Leeds Vets Practice: our first clinic
On Vicar Lane in Leeds, there was a large haberdashery shop run by the Woods family. Christine, the eldest daughter of Mr and Mrs Woods, was a gifted scholar. She also loved animals.
In those days, it was frowned upon for girls to study past school age. But this didn’t put Christine off, and when she finished school she left home to go to university veterinary school.
To put this in some context, back then, female vets were rare. The first-ever female vet to practice in the UK was called Aleen Isobel Cust. She completed her studies in Edinburgh in 1897 but (as a woman) was not allowed to sit the final exam. She moved to Ireland and ran a practice there with her male colleague William Augustine Byrne MRCVS for many years. It wasn’t until 1922 that the Royal College of Veterinary Surgeons finally recognised her right to practice on her own in Britain.
It was just fifteen years later in 1937 that Christine Woods qualified from Liverpool University Veterinary School.
Christine returned to Leeds and set about establishing our very first practice. To begin with, Christine cared for sick animals from her parents’ living room. Then the Woods family built a small veterinary clinic in the garden of their home in Cleasby Road, Menston in Leeds.
In 1939, Christine was joined by her university friend, Mary Dalby. Mary was a church minister’s daughter and had also qualified from Liverpool University.
Throughout the 1940s, Christine and Mary ran a mixed practice as Woods & Dalby MsRCVS from the Cleasby Road clinic.
Christine and Mary were said to be “a formidable duo with a phenomenal reputation for caring for animals”.
The all-female team became a big asset when the war began, as many male vets went away to war. Christine and Marys’ main interest was in small pets like cats, dogs and rabbits. But during the war there was a shortage of vets, so they diversified and began looking after all species of animals.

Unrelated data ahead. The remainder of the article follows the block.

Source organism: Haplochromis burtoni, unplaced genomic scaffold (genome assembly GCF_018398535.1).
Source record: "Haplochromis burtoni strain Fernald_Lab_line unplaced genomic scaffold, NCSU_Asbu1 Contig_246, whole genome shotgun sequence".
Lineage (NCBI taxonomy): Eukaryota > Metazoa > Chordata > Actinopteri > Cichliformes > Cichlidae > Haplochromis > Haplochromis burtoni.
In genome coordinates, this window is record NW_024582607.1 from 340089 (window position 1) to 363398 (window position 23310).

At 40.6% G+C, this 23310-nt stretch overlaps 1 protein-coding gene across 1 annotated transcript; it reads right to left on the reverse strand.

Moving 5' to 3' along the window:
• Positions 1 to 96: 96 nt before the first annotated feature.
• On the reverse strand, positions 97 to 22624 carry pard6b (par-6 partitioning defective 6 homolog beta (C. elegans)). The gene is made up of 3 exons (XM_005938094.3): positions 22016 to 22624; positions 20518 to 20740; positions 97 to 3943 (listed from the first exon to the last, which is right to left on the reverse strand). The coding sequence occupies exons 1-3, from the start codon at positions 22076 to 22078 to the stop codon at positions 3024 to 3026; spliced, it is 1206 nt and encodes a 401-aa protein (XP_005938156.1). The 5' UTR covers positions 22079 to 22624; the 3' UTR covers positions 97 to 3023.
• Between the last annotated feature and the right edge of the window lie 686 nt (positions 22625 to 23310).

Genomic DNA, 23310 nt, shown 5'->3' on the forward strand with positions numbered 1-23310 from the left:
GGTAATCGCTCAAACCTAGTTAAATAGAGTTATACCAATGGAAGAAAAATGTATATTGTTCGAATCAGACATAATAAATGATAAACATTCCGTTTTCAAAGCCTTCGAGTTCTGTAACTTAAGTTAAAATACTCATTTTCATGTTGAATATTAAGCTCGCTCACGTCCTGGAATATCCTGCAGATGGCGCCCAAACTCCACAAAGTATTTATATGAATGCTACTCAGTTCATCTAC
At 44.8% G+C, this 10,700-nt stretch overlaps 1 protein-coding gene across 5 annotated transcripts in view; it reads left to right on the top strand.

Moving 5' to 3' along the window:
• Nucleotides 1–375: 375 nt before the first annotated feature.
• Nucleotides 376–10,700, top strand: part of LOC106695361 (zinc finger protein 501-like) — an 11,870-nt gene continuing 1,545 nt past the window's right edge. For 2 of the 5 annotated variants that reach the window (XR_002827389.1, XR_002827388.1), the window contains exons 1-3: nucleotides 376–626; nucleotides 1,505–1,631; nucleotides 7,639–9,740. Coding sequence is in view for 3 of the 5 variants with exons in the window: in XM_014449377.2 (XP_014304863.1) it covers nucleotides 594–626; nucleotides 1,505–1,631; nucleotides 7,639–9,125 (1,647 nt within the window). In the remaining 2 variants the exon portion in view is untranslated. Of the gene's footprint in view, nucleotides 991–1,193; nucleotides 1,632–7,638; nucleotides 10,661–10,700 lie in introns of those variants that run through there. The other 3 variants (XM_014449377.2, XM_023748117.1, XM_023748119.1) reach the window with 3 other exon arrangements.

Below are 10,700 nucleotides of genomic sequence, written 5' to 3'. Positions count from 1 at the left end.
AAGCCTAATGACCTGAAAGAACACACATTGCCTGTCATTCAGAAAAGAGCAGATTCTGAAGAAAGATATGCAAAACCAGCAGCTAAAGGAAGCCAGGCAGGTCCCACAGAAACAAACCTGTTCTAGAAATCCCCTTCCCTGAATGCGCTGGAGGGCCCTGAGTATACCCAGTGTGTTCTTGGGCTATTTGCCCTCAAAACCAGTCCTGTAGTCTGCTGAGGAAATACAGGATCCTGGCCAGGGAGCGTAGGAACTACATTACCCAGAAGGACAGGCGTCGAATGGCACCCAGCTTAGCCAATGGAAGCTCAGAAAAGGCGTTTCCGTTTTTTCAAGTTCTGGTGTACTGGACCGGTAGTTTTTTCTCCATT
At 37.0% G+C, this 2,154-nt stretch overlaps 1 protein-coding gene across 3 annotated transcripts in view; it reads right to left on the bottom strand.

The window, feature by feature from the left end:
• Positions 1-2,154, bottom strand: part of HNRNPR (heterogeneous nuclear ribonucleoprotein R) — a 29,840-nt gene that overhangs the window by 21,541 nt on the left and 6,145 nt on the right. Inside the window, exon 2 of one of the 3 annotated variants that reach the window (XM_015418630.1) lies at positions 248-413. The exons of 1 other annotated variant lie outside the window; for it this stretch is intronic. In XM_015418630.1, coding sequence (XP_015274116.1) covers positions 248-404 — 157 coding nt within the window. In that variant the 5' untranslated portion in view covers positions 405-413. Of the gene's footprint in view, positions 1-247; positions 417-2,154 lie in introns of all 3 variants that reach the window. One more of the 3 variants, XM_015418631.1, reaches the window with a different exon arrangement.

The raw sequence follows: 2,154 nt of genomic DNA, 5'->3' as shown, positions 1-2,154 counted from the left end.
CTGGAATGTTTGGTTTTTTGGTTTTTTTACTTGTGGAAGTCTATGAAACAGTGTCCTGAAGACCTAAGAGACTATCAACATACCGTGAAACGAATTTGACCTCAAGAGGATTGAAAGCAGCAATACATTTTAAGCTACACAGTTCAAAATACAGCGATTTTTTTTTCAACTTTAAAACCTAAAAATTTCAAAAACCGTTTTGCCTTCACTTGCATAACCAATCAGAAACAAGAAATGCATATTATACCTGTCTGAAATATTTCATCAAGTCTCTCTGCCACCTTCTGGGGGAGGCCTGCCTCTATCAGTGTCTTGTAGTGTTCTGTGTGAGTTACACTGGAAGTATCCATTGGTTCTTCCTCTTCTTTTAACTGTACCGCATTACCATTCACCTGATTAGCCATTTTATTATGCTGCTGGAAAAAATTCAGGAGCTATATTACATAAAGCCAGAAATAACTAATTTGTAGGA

After the war in 1950, they began to specialise in small animal practice again. During that decade, Christine Woods was elected as the 1st ever female president of the Yorkshire Veterinary Society. Soon afterwards, Mary Dalby followed suit and became the 2nd ever female president of the society.
In the 1960s, Christine and Mary opened a branch surgery on Parish Ghyll Road in Ilkley, West Yorkshire. They were joined by Pam Braithwaite, an Ilkley resident and Edinburgh graduate of the Royal (Dick) School of Veterinary Studies. The practice was then known as Woods, Dalby and Braithwaite. The surgery later moved to Regent Road, Ilkley, where it ran successfully for many years.
Sadly, in 1973, Christine Woods died, and Mary soon began experiencing ill health herself. In 1975, Craig Harrison (who had qualified in Edinburgh in 1971) joined the practice to help out during Mary’s illness.